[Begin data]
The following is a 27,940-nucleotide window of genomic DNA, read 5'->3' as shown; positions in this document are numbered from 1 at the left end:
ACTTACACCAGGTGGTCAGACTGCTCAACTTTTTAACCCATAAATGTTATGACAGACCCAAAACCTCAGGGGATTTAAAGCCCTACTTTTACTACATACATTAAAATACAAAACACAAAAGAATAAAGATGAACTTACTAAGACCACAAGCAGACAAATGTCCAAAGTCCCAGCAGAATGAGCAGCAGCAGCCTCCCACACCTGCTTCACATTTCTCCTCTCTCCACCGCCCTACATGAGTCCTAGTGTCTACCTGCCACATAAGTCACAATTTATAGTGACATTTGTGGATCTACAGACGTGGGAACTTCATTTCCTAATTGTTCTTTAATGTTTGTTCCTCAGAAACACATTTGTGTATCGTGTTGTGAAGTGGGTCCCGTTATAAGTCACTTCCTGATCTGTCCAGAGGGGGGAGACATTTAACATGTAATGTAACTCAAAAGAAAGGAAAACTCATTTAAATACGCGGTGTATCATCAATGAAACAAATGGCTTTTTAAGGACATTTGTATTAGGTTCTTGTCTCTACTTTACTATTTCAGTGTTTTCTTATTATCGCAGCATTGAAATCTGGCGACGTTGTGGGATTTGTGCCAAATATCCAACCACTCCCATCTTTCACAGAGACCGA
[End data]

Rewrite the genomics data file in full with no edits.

The following is a 27,940-nucleotide window of genomic DNA, read 5'->3' as shown; positions in this document are numbered from 1 at the left end:
ACTTACACCAGGTGGTCAGACTGCTCAACTTTTTAACCCATAAATGTTATGACAGACCCAAAACCTCAGGGGATTTAAAGCCCTACTTTTACTACATACATTAAAATACAAAACACAAAAGAATAAAGATGAACTTACTAAGACCACAAGCAGACAAATGTCCAAAGTCCCAGCAGAATGAGCAGCAGCAGCCTCCCACACCTGCTTCACATTTCTCCTCTCTCCACCGCCCTACATGAGTCCTAGTGTCTACCTGCCACATAAGTCACAATTTATAGTGACATTTGTGGATCTACAGACGTGGGAACTTCATTTCCTAATTGTTCTTTAATGTTTGTTCCTCAGAAACACATTTGTGTATCGTGTTGTGAAGTGGGTCCCGTTATAAGTCACTTCCTGATCTGTCCAGAGGGGGGAGACATTTAACATGTAATGTAACTCAAAAGAAAGGAAAACTCATTTAAATACGCGGTGTATCATCAATGAAACAAATGGCTTTTTAAGGACATTTGTATTAGGTTCTTGTCTCTACTTTACTATTTCAGTGTTTTCTTATTATCGCAGCATTGAAATCTGGCGACGTTGTGGGATTTGTGCCAAATATCCAACCACTCCCATCTTTCACAGAGACCGA